Lynn Neary
Max Hirshfeld

Lynn Neary

Correspondent, Arts Desk and Guest Host

Lynn Neary is an NPR arts correspondent and a frequent guest host often heard on Morning Edition and Weekend Edition.

In her role on the Arts desk, Neary reports on an industry in transition as publishing moves into the digital age. As she covers books and publishing, she relishes the opportunity to interview many of her favorite authors from Barbara Kingsolver to Ian McEwan.

Arriving at NPR in 1982, Neary spent two years working as a newscaster during Morning Edition. Then, for the next eight years, Neary was the host of Weekend All Things Considered. In 1992, she joined the cultural desk to develop NPR's first religion beat. As religion correspondent, Neary covered the country's diverse religious landscape and the politics of the religious right.

Over the years Neary has won numerous prestigious awards including the Robert F. Kennedy Journalism award, the Corporation for Public Broadcasting Gold Award, an Ohio State Award, an Association of Women in Radio and Television Award and the Gabriel award. For her reporting on the role of religion in the debate over welfare reform, Neary shared in NPR's 1996 Alfred I. duPont-Columbia University Silver Baton Award.

A Fordham University graduate with a Bachelor of Arts in English, Neary thinks she has the ideal job and suspects she is the envy of English majors everywhere.

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Jacqueline Woodson is also the author of Brown Girl Dreaming, Miracle's Boys, Show Way and Feathers. Juna F. Nagle/Amistad hide caption

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Jacqueline Woodson's New Novel For Adults Has Its Roots In Adolescence

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Sophisticated ways of tracking reading habits give publishers hard data that reveals the kinds of books people want to read. But a veteran editor says numbers only go so far in telling the story. Kathy Willens/AP hide caption

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Publishers' Dilemma: Judge A Book By Its Data Or Trust The Editor's Gut?

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Can Serialized Fiction Convert Binge Watchers Into Binge Readers?

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Shooting In Baton Rouge Leaves 3 Officers Dead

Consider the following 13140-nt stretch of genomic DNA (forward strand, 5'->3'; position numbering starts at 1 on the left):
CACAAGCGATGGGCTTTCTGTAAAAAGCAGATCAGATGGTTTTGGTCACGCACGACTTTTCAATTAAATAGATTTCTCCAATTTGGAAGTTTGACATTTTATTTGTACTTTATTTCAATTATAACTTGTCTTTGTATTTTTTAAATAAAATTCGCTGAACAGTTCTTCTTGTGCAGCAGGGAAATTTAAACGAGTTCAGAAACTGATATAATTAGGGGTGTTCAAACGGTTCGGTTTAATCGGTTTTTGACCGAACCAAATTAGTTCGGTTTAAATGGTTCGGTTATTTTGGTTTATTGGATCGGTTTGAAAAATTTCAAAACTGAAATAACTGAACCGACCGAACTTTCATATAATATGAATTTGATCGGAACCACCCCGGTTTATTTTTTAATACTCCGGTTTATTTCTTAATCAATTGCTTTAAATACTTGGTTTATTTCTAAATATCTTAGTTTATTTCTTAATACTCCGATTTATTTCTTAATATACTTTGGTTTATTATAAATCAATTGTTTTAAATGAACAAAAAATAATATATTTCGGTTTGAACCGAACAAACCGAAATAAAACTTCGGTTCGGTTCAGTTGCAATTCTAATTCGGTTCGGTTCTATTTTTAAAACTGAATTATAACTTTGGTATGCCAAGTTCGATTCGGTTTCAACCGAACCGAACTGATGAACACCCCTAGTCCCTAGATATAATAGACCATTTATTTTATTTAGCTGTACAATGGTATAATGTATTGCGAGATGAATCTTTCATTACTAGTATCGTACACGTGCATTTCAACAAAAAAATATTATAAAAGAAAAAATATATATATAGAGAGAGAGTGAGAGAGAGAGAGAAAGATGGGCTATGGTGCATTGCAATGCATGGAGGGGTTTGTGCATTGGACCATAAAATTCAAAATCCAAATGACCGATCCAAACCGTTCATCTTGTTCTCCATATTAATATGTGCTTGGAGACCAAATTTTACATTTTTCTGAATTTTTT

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A fan holds a copy of Harry Potter and the Deathly Hallows at a book release party at Scholastic headquarters in New York in 2007. Clark Jones/AP hide caption

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Harry Potter Inc. Hopes To Re-Create The Magic, Hogwarts And All, With 'Cursed Child'

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In 'The Girls,' A Teen's Need To Be Noticed Draws Her Into A Manson-Like Cult

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Perkins and Wolfe lean over the novelist's unwieldy manuscript. Marc Brenner/Roadside Attractions hide caption

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The Editor's Epic: Maxwell Perkins Makes For An Unlikely Big-Screen Hero

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Emma Straub says she didn't want to write yet another book set in Brooklyn — and then she hit on Ditmas Park. Jennifer Bastian hide caption

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Exploring The 'Quiet New York' With Emma Straub

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How much ice is just right, legally? Marco Arment/Flickr hide caption

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Ice Is Nice, But Do I Have To Say Venti To Get A Large Coffee?

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Empty storefronts line the streets of Northern Cambria, Pa., Jennifer Haigh's hometown. Rob Arnold hide caption

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'Heat & Light' Digs For The Soul Of Coal Country

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Cairo's Tahrir Square (seen here in January) isn't actually a square — it's a traffic circle. And today, years after it was the site of anti-government demonstrations, it's a beautifully manicured, sterile space. Khaled Desouki/AFP/Getty Images hide caption

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From Tahrir To Tiananmen, 'City Squares' Can't Escape Their History

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Robert McCloskey was still a young artist when he brought a crate of ducks back to his studio apartment to do some sketches. Since then, the plucky Mallard family (Jack, Lack, Mack, et al.) has charmed its way into our hearts. Penguin Young Readers Group hide caption

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Make Way For Celebration: These Ducklings Are Turning 75

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Dietland and 13 Ways of Looking at a Fat Girl Brandon Chew/NPR hide caption

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'You Cannot Shame Me': 2 New Books Tear Down 'Fat Girl' Stereotypes

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It took a little over a year for Sara Baume's debut novel — about a troubled man who adopts a one-eyed dog — to go from being accepted for publication to being published. "I made the clay dogs to keep the thing alive for myself after it was finished, but before it was a book," she writes on her blog. Sara Baume hide caption

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For A Young Irish Artist And Author, Words Are Anchored In Images

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